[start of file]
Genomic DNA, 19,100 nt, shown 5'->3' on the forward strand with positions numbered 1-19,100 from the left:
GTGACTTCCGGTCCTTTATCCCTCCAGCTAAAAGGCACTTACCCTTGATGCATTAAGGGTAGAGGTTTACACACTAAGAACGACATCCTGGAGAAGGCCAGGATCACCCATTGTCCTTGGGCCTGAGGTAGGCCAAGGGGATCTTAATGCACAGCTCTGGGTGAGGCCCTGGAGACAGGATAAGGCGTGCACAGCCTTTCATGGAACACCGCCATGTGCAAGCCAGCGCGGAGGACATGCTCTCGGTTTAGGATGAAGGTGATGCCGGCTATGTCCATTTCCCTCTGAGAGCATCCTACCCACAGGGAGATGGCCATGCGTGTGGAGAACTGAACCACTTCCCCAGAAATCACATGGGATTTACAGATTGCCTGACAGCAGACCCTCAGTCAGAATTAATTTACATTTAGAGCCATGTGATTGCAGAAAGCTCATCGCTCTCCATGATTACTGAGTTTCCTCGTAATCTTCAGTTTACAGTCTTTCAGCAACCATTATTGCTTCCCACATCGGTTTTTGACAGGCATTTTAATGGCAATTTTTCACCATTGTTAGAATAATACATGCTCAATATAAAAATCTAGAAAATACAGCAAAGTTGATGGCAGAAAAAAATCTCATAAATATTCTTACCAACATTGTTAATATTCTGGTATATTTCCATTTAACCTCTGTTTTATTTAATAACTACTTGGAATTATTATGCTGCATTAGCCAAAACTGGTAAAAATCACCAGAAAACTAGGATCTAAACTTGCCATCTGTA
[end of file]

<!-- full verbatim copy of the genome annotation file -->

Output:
Genomic DNA, 19,100 nt, shown 5'->3' on the forward strand with positions numbered 1-19,100 from the left:
GTGACTTCCGGTCCTTTATCCCTCCAGCTAAAAGGCACTTACCCTTGATGCATTAAGGGTAGAGGTTTACACACTAAGAACGACATCCTGGAGAAGGCCAGGATCACCCATTGTCCTTGGGCCTGAGGTAGGCCAAGGGGATCTTAATGCACAGCTCTGGGTGAGGCCCTGGAGACAGGATAAGGCGTGCACAGCCTTTCATGGAACACCGCCATGTGCAAGCCAGCGCGGAGGACATGCTCTCGGTTTAGGATGAAGGTGATGCCGGCTATGTCCATTTCCCTCTGAGAGCATCCTACCCACAGGGAGATGGCCATGCGTGTGGAGAACTGAACCACTTCCCCAGAAATCACATGGGATTTACAGATTGCCTGACAGCAGACCCTCAGTCAGAATTAATTTACATTTAGAGCCATGTGATTGCAGAAAGCTCATCGCTCTCCATGATTACTGAGTTTCCTCGTAATCTTCAGTTTACAGTCTTTCAGCAACCATTATTGCTTCCCACATCGGTTTTTGACAGGCATTTTAATGGCAATTTTTCACCATTGTTAGAATAATACATGCTCAATATAAAAATCTAGAAAATACAGCAAAGTTGATGGCAGAAAAAAATCTCATAAATATTCTTACCAACATTGTTAATATTCTGGTATATTTCCATTTAACCTCTGTTTTATTTAATAACTACTTGGAATTATTATGCTGCATTAGCCAAAACTGGTAAAAATCACCAGAAAACTAGGATCTAAACTTGCCATCTGTA